Universal COVID vaccines can learn from the common cold

universal COVID vaccines, T cells
© Marcos del Mazo

Research shows that T cells, created by the common cold, can give some protection against the virus – which means that universal COVID vaccines can mimic this technology

Before this moment, there were was a lot of discussion about the potential of T cells created by other coronaviruses – like the common cold. These T cells have now been proven to provide some measure of infection protection against COVID.

A study, published in Nature Communications and led by Imperial College London researchers, found that there is some evidence that T cells can be protective.

Dr Rhia Kundu, first author of the study, from Imperial’s National Heart & Lung Institute, said: “Being exposed to the SARS-CoV-2 virus doesn’t always result in infection, and we’ve been keen to understand why. We found that high levels of pre-existing T cells, created by the body when infected with other human coronaviruses like the common cold, can protect against COVID-19 infection.”

Right now, vaccines do not create an immune response like the common cold does. They target antibodies, not T cells. This new information means that there is more choice for how vaccines are designed – especially universal vaccines, which are in the process of being created and trialled in early 2022. These universal COVID vaccines will be expected to handle variants, without the need for a fresh vaccine to counter a new mutation.

In another silver lining, T cells last longer than a few months, while antibodies can disappear as quickly as within three months.

Sadly, new mutations are always lurking over the horizon. This fact of reality is because the majority of the world’s population remains unvaccinated, with lack of access to the appropriate boosters and second doses in the global south. An intellectual property discussion is ongoing, with atleast 100 factories in Asia, Latin America and Africa waiting to be given legal rights to make mRNA vaccines.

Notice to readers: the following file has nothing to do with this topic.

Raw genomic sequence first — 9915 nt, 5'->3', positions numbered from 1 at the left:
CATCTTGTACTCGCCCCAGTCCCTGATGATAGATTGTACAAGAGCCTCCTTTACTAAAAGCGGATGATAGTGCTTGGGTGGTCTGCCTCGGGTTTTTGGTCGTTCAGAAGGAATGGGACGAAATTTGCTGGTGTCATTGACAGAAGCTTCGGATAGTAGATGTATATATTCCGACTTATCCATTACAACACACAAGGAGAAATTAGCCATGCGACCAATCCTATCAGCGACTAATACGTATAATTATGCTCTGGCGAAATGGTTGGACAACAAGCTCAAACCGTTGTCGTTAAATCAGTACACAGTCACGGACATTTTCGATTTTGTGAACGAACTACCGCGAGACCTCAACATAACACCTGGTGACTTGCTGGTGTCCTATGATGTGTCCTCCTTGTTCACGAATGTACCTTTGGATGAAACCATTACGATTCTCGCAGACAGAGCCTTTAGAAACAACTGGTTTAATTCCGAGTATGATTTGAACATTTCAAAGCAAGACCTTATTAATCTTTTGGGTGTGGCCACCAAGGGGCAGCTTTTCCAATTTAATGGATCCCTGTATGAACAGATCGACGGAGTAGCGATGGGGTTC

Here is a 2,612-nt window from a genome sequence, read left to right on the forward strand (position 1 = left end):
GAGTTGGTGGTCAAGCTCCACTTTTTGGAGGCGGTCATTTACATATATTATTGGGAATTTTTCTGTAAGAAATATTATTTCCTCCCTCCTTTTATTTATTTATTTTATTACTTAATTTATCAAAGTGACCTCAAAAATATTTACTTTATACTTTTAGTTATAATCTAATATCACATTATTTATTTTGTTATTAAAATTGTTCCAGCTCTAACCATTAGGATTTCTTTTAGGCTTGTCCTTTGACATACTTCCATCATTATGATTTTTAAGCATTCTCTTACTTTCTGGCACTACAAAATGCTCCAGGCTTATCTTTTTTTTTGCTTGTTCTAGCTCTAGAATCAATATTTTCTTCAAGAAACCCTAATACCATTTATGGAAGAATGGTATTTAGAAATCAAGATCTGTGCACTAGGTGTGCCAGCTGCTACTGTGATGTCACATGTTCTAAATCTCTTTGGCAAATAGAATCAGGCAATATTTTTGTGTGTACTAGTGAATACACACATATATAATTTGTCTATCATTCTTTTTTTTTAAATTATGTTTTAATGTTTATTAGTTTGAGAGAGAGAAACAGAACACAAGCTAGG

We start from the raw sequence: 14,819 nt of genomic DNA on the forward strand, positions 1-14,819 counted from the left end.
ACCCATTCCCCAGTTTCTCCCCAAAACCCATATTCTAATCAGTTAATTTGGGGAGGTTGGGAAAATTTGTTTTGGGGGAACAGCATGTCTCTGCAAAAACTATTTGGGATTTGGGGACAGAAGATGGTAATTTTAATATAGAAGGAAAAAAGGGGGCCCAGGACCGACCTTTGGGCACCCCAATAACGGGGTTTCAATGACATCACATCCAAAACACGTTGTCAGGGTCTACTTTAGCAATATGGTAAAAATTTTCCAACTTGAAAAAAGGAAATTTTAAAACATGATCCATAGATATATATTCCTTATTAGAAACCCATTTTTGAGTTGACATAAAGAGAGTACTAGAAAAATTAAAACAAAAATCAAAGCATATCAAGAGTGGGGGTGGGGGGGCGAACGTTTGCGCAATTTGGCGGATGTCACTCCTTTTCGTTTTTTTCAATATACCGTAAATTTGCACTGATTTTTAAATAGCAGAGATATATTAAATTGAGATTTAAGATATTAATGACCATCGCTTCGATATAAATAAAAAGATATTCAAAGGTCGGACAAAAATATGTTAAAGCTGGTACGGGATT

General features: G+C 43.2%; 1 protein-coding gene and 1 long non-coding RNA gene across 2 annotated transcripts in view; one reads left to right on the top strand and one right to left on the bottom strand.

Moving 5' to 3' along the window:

“Internal proteins targeted by T cells mutate less” says Professor

Professor Ajit Lalvani, senior author of the study and Director of the NIHR Respiratory Infections Health Protection Research Unit at Imperial, commented: “Our study provides the clearest evidence to date that T cells induced by common cold coronaviruses play a protective role against SARS-CoV-2 infection. These T cells provide protection by attacking proteins within the virus, rather than the spike protein on its surface.

“The spike protein is under intense immune pressure from vaccine-induced antibody which drives evolution of vaccine escape mutants. In contrast, the internal proteins targeted by the protective T cells we identified mutate much less. Consequently, they are highly conserved between the various SARS-CoV-2 variants, including omicron.

“New vaccines that include these conserved, internal proteins would therefore induce broadly protective T cell responses that should protect against current and future SARS-CoV-2 variants.”

The team note that 88% of the participants were European white, which leaves some questions about real-world implementation.


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